The couple then reviewed the percentage of ownership he, his employees and investors will have in the near term.

He notes that the investors will capture 50 percent ownership with a $500,000 investment, the employees will receive 15 percent ownership and that he will end up with — he pauses — 35 percent of the company. He also notes that the investors will secure even more company ownership if additional money comes from them.

Such a scenario will cause him to lose even more ownership in the company. Sadly, he proclaims, "I'm really not the owner anymore."

They examine the formula to better understand the ownership calculations.

They look at the legal documents that are required and the angel terms of engagement. They note the investors want a seat on the board of directors, monthly financial reports and a vote in all major decisions that might affect the business.

They also want to review the shareholder agreement, company bylaws and articles of incorporation.

Lastly, they discuss the ultimate sale of the business. Clearly the investors will want to sell it. It's how they realize a return on their invested funds. This will not be a lifestyle business run by the family indefinitely.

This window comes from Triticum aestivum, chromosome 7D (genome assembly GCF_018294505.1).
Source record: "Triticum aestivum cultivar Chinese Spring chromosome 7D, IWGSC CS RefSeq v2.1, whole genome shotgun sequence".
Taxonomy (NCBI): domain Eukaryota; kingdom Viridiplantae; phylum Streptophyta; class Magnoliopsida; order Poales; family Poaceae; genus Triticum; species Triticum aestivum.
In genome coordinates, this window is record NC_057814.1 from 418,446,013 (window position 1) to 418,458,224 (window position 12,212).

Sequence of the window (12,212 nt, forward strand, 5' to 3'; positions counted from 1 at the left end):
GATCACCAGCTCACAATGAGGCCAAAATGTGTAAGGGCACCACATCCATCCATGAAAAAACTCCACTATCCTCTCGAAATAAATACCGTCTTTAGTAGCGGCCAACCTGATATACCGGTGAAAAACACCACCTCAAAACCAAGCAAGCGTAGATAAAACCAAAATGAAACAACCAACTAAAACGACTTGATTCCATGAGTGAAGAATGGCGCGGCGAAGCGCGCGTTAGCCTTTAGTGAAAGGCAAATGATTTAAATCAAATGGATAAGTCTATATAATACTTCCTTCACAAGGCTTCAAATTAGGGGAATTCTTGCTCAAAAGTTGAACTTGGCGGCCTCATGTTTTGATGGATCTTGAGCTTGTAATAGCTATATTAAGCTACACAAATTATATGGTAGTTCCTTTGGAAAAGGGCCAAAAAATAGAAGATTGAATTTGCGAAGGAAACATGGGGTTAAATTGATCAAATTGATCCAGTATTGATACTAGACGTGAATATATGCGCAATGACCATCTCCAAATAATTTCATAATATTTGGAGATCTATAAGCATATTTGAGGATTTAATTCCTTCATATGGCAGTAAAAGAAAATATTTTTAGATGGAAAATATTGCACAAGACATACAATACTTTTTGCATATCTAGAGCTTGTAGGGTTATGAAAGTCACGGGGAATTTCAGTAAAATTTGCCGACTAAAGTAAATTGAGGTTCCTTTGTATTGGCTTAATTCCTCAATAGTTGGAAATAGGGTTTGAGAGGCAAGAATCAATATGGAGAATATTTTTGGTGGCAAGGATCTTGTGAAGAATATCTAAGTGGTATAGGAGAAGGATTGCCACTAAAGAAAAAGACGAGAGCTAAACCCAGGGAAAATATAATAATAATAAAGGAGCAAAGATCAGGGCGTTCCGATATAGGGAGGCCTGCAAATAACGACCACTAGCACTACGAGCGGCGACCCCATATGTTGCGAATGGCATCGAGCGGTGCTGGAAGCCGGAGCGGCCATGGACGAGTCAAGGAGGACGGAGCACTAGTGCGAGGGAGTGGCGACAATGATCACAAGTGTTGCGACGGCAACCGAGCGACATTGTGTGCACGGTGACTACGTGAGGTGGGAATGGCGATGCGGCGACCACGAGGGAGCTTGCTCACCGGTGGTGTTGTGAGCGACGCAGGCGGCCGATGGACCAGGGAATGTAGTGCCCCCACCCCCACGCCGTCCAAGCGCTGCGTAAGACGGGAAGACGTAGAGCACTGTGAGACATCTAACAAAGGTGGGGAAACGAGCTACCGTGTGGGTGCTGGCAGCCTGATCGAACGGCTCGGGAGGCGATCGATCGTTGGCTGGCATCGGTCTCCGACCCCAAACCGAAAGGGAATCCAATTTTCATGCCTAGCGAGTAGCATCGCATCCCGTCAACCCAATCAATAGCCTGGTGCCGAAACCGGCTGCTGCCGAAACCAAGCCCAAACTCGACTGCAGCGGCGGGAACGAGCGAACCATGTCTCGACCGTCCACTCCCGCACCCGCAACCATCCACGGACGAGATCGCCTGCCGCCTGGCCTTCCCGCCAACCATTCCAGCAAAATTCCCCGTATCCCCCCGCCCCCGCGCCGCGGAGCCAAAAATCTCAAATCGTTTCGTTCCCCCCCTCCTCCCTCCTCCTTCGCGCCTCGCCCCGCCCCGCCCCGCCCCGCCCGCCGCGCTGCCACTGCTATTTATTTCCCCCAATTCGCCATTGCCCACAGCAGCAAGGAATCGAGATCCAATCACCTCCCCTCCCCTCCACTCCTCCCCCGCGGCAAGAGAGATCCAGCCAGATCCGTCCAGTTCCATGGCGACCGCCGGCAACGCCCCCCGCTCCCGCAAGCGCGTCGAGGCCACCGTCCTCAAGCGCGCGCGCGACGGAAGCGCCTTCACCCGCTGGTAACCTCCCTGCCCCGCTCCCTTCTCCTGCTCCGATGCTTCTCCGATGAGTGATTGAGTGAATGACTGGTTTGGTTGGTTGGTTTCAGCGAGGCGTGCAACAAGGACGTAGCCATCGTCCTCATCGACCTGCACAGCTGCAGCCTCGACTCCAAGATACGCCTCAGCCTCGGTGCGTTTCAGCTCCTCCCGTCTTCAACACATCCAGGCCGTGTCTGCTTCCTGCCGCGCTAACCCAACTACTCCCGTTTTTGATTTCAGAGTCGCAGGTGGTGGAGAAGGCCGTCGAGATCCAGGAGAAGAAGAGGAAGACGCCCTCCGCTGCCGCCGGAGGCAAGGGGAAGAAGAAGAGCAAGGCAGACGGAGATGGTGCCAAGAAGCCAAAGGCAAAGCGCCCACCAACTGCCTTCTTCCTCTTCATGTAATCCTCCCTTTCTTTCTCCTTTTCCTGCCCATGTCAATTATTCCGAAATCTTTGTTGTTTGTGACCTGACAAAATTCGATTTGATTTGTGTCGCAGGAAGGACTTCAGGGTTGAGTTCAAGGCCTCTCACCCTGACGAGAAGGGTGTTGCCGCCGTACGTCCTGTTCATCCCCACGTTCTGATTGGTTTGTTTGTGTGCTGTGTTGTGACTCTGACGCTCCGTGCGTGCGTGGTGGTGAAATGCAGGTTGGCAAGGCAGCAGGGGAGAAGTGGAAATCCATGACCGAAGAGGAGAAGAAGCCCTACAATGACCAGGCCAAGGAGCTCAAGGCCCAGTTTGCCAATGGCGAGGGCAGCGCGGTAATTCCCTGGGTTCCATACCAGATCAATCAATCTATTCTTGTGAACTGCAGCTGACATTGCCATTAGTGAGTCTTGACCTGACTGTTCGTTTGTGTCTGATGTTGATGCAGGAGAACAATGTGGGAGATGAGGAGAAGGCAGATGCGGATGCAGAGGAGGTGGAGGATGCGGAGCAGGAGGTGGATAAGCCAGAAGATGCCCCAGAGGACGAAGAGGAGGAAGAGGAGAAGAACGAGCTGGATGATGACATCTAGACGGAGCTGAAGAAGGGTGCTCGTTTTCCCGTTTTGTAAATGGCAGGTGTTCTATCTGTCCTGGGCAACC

They ponder selling the business. What might they receive in cash? What would they do with the money? What would key employees receive? Is it worth it?

In conclusion, it should be clear that an invitation to a financial investor to become a partner might be one of the most difficult decisions an entrepreneur will make in his or her life. It should always happen with one's eyes very wide open.

For business builders who can start and grow a flourishing business without others' money: good for you.

To those with big dreams of success: welcome to the free enterprise system and capitalism.

I welcome your thoughts and your stories on the businesses you've created both with and without the involvement of outside angel funds. What went well? What would you have done differently in hindsight? You can reach me via this site, via @AskAlanEHall or at my personal website,

Alan E. Hall is a cofounding managing director of Mercato Partners, a regionally focused growth capital investment firm. He founded Grow Utah Ventures, is the founder of MarketStar Corp. and is chairman of the Utah Technology Council.